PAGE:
Data vulnerability in the metaverse

With the rise of metaverse users and subsequent increase in data privacy attacks, metaverse platforms must take action to ensure the protection of data.

Nowadays, technology is at the base of most devices we use in our daily lives. However, we often forget how much our lives rely on technology. From the microwave used to reheat our meals, to the smart watches that allow us to answer calls and messages, and measure our heartbeat, among a variety of other activities, the benefits of new technologies are undeniable for our comfort, health and, in one word, our life.

Smart devices are now found in people’s homes, companies’ offices, and every governmental institution, creating a window of opportunity for outsiders with bad intentions to interfere with them. As technology has evolved over the years, computer systems have been forced to match the growing sophistication of their attackers. Layers of protection have been added, but hackers have shown their capability of ‘cracking’ these safety nets. Technology develops so fast and in divergent directions, making it impossible for lawmakers and authorities to keep up with and respond to all the crimes and offenses involving technology.

Today, data and information are the most valuable items and thus require protection. A company or state which fails to protect its data or information is seen as weak and untrustworthy.

The metaverse is a recent development of a new reality that transcends the virtual world, creating an immersive experience that engages all the user’s senses. The metaverse is described as a “hyper spatiotemporal (…) shared space for humans to play, work, and socialize”, a space for individuals to gather ideas, develop hefty apps or simply play a super realist game.

Despite it being a relatively young creation, there has been rapid growth in the percentage of the population present in the metaverse, reaching 400 million monthly active users. There was a particularly sudden growth in the number of users during and after the Covid-19 pandemic, as tech savvies and the general public became impatient for transformation and all things digital. This number is only expected to grow in the next few years, with a forecast of 800 million active users by 2028.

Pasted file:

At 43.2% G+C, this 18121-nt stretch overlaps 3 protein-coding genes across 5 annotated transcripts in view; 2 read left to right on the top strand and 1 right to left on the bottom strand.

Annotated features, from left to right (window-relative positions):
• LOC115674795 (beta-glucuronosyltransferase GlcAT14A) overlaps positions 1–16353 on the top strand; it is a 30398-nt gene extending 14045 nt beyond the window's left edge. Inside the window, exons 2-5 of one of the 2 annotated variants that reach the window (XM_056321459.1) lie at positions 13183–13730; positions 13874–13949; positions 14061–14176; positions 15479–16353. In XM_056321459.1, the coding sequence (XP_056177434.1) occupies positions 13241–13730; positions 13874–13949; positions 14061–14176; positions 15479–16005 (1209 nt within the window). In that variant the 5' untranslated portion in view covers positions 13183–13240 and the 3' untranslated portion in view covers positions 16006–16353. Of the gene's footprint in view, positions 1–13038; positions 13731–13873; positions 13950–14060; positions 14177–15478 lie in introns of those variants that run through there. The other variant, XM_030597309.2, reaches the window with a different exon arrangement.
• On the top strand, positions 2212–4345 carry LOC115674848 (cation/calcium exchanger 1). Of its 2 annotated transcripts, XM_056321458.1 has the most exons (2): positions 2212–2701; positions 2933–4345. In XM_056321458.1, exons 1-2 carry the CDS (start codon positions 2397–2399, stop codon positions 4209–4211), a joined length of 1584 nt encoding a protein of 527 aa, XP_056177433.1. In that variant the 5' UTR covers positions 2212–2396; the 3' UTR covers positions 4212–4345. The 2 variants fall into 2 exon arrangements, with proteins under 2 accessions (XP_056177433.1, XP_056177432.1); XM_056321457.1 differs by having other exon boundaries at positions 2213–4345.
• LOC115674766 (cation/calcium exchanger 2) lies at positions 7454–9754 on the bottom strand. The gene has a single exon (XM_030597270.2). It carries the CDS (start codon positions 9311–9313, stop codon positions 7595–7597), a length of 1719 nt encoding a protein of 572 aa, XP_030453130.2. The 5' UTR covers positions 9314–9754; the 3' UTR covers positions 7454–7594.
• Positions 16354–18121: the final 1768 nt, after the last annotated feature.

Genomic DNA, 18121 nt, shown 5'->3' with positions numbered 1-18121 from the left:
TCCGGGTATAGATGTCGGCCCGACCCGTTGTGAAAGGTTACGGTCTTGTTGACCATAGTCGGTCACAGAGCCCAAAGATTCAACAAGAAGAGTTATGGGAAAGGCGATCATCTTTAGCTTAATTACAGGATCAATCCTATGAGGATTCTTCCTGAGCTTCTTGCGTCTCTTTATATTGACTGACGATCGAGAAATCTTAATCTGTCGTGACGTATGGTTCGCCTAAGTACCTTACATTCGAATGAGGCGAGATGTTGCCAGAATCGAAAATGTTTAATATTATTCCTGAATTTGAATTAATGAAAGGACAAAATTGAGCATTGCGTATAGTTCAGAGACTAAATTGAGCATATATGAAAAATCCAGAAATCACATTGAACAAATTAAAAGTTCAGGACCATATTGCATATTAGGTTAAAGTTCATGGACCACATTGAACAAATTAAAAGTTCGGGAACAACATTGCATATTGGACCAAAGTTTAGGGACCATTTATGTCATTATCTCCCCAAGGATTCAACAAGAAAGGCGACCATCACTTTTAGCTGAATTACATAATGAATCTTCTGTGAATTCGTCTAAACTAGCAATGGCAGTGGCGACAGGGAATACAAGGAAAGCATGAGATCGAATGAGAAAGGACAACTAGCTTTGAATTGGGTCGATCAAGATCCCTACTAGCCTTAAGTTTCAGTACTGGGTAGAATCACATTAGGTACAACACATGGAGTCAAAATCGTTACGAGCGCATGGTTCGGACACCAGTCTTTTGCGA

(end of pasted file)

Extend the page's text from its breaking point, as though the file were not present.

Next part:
The metaverse has a promising future, with individuals and companies investing large amounts of money into it, but the issues of data privacy and security of information continue to cause major concerns among scholars and experts.

According to Yuntao Wang, a “wide range of security breaches and privacy invasions” may occur in the metaverse due to the enormous amount of information being exchanged, algorithms, users’ data, among other factors. His paper “A Survey on Metaverse: Fundamentals, Security, and Privacy” identifies three main threats to data privacy.

The first threat relates to the pervasive amount of data required to become a part of the metaverse community and to take advantage of the full immersive experience it can provide. According to the Financial Times, Meta is seeking to collect seemingly inoffensive data, like pupil movements, body poses and nose scrunching, in order to make avatars more realistic and the related technologies more efficient. Companies strive to develop hyper-realistic avatars and environments that fully stimulate users. In order to achieve this, biometric features and even brain waves are stored and studied for further expansion of the metaverse universe. Following the great deal of data collected about the user, an impersonation attack may arise, which may include an individual using one’s metaverse identity to commit fraud or unknowingly interact with a person with ill intentions .